The shooting of Trayvon Martin has ignited passionate responses everywhere, but the only person who knows what really happened the night of the shooting is Martin's killer, George Zimmerman, and he may be lying. However, there's one piece of evidence that could be integral in proving Zimmerman's guilt or innocence: recordings of 911 calls placed by a people living close to where the shooting took place.
You can listen to one of the calls below. While the woman who made the call speaks with the dispatcher, someone can be heard screaming in the background, which abruptly stops after a shot is heard. Martin's family says the screams are Martin pleading for help. Zimmerman says it's him.
Voice-recognition technology could play a key part in finding out whether or not Zimmerman is telling the truth.
"I believe voice identification can be a very beneficial tool that, when used properly, can verify truth behind who said what when," says Ed Primeau, voice-identification expert who has more than 25 years experience with forensic voice analysis.
Primeau isn't involved in the Martin investigation, but he says that, ideally, an ID is made against a recording of someone speaking normally for a few minutes. Analyzing a recording like the 911 call -- where the voice in question isn't speaking in normal tones, and is in the background -- is something Primeau describes as "emergency voice identification."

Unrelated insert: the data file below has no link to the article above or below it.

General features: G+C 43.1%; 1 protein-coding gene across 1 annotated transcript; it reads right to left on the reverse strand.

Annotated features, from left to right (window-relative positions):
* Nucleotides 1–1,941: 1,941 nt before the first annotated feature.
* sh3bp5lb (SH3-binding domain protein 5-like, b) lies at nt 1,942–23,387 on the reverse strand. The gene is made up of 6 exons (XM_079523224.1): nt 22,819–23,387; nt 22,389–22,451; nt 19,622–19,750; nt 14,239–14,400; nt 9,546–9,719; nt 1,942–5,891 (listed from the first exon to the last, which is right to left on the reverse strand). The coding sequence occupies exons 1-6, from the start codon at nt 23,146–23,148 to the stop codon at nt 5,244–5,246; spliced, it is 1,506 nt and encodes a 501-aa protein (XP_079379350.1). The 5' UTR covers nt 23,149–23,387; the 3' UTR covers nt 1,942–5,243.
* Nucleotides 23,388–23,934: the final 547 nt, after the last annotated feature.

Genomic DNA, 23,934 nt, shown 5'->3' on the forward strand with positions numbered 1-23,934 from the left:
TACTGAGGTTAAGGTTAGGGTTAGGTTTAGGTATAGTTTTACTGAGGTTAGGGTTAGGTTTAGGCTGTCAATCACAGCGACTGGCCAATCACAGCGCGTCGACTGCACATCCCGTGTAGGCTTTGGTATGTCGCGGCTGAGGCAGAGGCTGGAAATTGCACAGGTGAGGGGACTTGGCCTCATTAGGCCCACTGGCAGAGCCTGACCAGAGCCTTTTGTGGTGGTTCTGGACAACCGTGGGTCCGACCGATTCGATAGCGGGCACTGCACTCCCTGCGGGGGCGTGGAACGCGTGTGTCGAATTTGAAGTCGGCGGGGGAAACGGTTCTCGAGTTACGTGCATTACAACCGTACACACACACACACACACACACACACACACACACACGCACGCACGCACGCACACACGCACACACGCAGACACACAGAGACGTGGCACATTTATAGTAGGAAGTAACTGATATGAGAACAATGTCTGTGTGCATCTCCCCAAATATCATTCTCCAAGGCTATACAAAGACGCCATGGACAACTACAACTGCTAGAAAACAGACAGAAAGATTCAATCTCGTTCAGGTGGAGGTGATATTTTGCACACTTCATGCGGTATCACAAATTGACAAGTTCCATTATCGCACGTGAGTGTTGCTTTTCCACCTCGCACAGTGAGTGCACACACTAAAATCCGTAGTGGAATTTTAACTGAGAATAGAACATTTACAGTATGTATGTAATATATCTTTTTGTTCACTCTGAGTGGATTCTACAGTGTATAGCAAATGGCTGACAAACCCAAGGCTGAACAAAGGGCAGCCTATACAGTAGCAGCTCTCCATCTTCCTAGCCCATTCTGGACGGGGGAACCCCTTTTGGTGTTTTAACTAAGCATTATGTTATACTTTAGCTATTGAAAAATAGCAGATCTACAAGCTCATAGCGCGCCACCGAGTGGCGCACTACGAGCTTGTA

"This case is a little bit different because we've got someone screaming in the background and the phone is picking up what it can," he says. "It's going to be a little more difficult to come up with scientific conclusions, but it's possible. This is an exact science."
If Primeau were to perform the analysis, he says he'd take recordings of Zimmerman's voice speaking in similar tones at various distances -- 10, 20 and 30 feet -- and capturing them on a similar device as the caller's phone, essentially trying to recreate the conditions of the original call.
"Let's get a sample of Zimmerman's voice. Let's get him in the backyard yelling with a transcript of what was said. Let's record that and compare it to the 911 call."
Primeau says recordings of Martin's voice would help, too. Even though Martin is no longer alive to provide samples of his voice, Primeau says there are techniques he could apply -- for example, looking for a person's unique vocal "habits," the way they pronounce certain syllables -- that might aid in the analysis.
"If there's video of Trayvon, and he's speaking on camera, it would be very helpful. That is definitely the way to go -- to get a sample of Zimmerman's voice, get some video footage of Trayvon and then this 911 call -- and come up with a conclusion."
Although a voice analysis of the 911 call would be an extremely helpful tool for investigators, Primeau emphasizes it still needs to be considered in the context of all of the evidence.
"What you do in a criminal matter like this is you take a voice-identification expert's opinion and you add that to the other clues in the case. You don't have the voice-ID guy be the only person who's giving you an opinion of what happened."
How big a role do you think voiceprint analysis will play in solving the Trayvon Martin case? Share your thoughts in the comments.
911 Call in Trayvon Martin Case:
This story originally published on Mashable here.